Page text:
Depending on exactly where you live in the Northeast, Hurricane Sandy was either a dangerous, prolonged nightmare (still ongoing for some as I write this), just a minor rain/wind event, or something in between. But with memories of Tropical Storm Irene and last October's major snowstorm still fresh, most people in New England seemed to take the threat very seriously.
As much as I love getting outdoors, I was hunkered down at home when Sandy visited. Not that four walls and a roof provide absolute safety and protection -- nothing short of an underground bunker does when a big storm hits. But it was certainly safer and more comfortable than sleeping out in a tent or an emergency bivouac. I confess I did go outside a number of times to gauge the storm's strength (it pretty much missed us ... ) but, mostly, I sat this one out indoors. I suspect you did, too, if you could.
With today's 24/7 weather reporting, you usually have some warning that heavy weather is headed your way. The forecasting for Sandy was right on the money as far as 48 hours out. But there's always uncertainly. The tail end of Sandy, for example, threw some strong thunderstorms at parts of New England, including where I live. I didn't hear those predicted far ahead, but thunderstorms aren't always predictable.
The predictions for Irene were less than precise about when, where and how much rain would fall. No one expected Vermont and New York to get hit so hard.
Last October's snowstorm was the real exception that tested forecasters. My buddy, David, and I were camped out. The forecast 12 hours before was for a dusting to a couple of inches. Just as the snow started, the forecast suddenly changed to eight inches of snow. If we hadn't gotten a weather update on David's cell phone (coverage where we were is spotty, at best), we'd never have known what was coming. We managed to get out before the storm really hit (I was worried about not being able to move my car in eight inches of snow.) As it turns out, the forecasters got the "8" right, they just forgot to add the "2" in the tens place -- we had a measured 28 inches of heavy, wet, settled snow in our campsite when we finally got back (on snowshoes) to retrieve our gear.
As I write this, I'm just back from four nights in that same campsite. Sandy raised one of the brooks higher than I've ever seen it before, high enough to make crossing far more difficult than it normally is. And one substantial beech tree snapped about eight feet off the ground and the whole top came crashing down about 50 feet from our tent site. What's scary about it is this tree looked sturdy and healthy -- I would have picked out others as possible dangers, not this one
Assessing the situation
But, looking at the site after the storm, it's clear that we would have been safe and comfortable inside a tent through the worst that Sandy could have thrown at us. In hindsight, it would have been fun to experience the storm that up close and personal. But it's easy to feel that way knowing we would have come through without that tree falling on us. It might not have been as much fun being there as the wind crashed trees around us. Life isn't a spectator sport. Get out and enjoy!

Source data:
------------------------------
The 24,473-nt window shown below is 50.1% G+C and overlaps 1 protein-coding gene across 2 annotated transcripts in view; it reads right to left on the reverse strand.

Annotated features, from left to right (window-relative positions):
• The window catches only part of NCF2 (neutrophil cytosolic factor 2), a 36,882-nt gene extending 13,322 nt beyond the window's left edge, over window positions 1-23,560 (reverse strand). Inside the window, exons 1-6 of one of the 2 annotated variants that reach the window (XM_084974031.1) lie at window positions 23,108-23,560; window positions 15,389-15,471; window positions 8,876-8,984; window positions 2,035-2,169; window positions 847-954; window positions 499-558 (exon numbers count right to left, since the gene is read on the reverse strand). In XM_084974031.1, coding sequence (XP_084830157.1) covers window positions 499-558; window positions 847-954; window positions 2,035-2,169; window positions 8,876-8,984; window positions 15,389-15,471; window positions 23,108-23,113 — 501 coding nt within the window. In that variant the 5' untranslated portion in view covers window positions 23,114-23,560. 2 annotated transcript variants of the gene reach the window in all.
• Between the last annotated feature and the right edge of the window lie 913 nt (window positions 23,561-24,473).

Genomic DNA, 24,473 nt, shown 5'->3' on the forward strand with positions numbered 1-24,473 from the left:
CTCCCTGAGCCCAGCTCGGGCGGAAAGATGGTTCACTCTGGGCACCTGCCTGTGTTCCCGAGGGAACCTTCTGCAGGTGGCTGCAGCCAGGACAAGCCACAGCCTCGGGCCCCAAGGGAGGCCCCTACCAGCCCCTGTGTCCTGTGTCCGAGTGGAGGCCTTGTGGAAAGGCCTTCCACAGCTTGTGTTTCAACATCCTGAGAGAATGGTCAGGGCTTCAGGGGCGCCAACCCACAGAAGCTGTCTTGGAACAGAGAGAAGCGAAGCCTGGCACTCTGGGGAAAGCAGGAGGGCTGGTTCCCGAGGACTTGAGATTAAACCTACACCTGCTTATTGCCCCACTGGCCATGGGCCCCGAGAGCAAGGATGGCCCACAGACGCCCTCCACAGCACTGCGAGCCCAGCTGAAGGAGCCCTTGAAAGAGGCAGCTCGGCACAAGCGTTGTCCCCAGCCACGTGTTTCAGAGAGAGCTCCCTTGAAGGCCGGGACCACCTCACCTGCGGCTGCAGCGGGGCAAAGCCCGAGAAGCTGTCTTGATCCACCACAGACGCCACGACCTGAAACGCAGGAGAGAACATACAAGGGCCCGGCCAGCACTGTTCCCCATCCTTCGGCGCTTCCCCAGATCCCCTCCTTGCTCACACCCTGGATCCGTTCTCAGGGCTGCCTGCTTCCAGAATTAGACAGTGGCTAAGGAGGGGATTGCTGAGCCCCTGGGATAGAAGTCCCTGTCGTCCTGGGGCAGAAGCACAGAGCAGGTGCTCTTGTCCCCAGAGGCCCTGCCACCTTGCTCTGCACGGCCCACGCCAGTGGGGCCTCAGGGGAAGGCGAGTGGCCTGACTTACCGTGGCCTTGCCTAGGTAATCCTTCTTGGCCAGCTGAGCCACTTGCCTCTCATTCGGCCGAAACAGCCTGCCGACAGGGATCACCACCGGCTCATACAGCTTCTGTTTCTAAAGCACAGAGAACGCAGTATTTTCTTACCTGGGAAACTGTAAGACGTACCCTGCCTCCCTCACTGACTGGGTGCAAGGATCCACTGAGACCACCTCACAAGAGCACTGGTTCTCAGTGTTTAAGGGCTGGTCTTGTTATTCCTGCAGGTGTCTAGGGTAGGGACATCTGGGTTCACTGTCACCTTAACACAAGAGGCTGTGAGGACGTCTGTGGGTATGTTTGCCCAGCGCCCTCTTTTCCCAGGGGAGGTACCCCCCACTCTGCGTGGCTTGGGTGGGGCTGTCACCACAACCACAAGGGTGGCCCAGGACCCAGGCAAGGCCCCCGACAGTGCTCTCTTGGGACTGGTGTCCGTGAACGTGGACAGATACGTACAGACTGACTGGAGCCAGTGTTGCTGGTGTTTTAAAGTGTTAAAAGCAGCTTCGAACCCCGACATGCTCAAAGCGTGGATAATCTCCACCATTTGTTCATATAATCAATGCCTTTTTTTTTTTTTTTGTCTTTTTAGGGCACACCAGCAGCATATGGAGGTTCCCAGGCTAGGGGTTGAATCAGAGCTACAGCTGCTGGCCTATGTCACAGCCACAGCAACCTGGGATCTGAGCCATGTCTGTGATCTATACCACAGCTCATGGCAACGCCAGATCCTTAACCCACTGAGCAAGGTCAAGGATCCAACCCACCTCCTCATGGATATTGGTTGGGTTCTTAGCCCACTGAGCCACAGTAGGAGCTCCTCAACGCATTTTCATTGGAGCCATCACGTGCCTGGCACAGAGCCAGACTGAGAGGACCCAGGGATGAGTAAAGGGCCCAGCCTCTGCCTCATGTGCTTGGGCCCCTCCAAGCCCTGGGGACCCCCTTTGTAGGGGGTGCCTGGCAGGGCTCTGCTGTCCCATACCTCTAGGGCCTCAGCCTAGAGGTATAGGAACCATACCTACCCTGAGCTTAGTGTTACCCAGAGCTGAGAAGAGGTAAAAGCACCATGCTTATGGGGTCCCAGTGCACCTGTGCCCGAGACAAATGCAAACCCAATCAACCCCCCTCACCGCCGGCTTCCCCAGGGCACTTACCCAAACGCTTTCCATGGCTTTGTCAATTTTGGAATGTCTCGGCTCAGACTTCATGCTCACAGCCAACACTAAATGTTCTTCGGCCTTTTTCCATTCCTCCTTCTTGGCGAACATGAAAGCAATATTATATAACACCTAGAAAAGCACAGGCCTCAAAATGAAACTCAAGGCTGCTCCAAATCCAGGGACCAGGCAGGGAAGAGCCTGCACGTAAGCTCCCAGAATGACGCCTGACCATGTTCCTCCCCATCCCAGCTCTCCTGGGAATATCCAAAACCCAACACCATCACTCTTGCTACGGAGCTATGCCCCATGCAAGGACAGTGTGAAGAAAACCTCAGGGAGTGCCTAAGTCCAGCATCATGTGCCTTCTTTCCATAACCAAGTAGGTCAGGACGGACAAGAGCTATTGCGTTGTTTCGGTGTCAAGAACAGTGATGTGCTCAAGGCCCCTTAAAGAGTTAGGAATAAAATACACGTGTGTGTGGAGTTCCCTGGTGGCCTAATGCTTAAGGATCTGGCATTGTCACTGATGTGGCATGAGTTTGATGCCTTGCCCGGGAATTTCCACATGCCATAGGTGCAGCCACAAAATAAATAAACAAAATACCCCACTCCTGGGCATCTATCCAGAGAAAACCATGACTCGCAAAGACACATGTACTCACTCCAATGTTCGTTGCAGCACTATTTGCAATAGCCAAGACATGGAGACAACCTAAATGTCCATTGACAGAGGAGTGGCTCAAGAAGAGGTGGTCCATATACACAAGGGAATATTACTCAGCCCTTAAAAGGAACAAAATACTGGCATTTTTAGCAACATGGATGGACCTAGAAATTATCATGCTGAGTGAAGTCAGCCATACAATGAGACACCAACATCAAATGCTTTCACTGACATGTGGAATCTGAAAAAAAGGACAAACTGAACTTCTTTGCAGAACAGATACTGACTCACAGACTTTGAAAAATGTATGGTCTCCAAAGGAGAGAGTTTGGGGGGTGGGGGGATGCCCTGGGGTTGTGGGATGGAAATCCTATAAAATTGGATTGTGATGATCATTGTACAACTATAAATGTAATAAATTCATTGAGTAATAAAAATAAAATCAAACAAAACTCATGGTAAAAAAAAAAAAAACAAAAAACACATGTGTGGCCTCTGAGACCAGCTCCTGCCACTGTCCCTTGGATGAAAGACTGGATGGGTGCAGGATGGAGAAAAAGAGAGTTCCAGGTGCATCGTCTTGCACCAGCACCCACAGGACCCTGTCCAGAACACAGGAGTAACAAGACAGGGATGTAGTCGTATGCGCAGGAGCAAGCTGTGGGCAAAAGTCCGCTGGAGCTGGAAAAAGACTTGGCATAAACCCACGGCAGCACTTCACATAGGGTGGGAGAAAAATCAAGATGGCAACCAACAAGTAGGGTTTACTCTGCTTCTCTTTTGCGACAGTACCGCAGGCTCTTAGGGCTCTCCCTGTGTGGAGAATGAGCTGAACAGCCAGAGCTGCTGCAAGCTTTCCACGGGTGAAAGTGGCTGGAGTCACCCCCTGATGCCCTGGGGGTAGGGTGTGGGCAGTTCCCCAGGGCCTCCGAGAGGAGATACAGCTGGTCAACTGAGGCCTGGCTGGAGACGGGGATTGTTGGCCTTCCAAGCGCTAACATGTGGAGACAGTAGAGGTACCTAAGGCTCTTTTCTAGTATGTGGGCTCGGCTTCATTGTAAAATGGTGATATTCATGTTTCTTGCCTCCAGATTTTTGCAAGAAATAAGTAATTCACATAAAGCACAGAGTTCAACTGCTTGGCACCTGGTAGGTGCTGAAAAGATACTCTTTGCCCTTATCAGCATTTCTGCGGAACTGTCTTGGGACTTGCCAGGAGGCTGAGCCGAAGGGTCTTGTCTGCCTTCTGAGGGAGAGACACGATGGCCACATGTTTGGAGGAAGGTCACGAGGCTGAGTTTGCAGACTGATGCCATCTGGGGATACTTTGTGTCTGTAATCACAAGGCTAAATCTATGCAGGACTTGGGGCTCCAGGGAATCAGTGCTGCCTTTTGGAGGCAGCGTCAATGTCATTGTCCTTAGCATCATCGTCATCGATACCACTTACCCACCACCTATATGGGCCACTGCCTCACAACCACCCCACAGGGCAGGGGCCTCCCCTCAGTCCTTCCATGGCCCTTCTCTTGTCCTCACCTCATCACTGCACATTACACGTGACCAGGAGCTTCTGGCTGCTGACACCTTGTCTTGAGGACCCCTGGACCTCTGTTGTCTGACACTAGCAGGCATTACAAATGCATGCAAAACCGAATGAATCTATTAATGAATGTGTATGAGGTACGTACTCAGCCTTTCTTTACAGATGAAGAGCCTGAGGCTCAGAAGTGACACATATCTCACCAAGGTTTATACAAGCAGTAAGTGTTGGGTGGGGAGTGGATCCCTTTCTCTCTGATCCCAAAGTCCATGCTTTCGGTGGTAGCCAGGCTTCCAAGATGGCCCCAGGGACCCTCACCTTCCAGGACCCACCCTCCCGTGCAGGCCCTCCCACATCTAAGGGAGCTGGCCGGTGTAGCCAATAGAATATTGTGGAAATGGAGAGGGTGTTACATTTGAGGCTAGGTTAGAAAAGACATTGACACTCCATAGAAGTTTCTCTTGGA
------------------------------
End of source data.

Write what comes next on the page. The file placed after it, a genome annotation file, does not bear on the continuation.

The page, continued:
As noted above, it is possible to get caught out in a bad storm you had no idea was coming. And if the weather suddenly turns on you, what do you do?
The first thing to do is clearly and carefully assess your situation. Where are you? Can you make a run for civilization, or would that put you in more peril than hunkering down and staying put? Think clearly: You may want to get home, but can you?
Next take stock of your resources. If you are out backpacking with a good tent, sleeping bag, stove and food, that's very different from being out for a day hike with a jacket and a water bottle.
Let's assume you are backpacking and simply can't make a run for it when the weather turns nasty. If your camp is already set, take a good hard look around for potential dangers. Think wind and water: A dead or precariously leaning tree that might fall on you in a windstorm is one potential danger. So is flooding, especially if you are camped near a stream. For example, we often camp on a low island in the Connecticut River. That would not have been a good place to be during Irene.
Lightning can be another potential danger -- you don't really want to be near tall trees or open rock ledges in a thunderstorm. It may not be fun to move your camp as the rain and wind pick up, but you might need to for safety.
Of course, if you haven't yet set your camp, you'll take a good look around before you set up, right? It's not a bad habit to get into, even if there isn't any bad weather in the forecast.
It's also not a bad idea, as you are day hiking, to make a habit of looking for spots where you could hunker down if you absolutely had to. After awhile, it becomes a habit; you see a fallen tree with a space beneath, a crevice be neath a huge boulder or a dense stand of small spruces and think: "I could use that as emergency shelter." The weather can be unpredictable; your ability to make good choices and safely ride out a storm shouldn't be.
Not so bad -- or was it?
Lest you think that a storm that "misses" you in nothing to worry about, just remember that Sandy came ashore in New Jersey, but the highest wind gust reported in the storm was 140 mph on top of good old Mount Washington.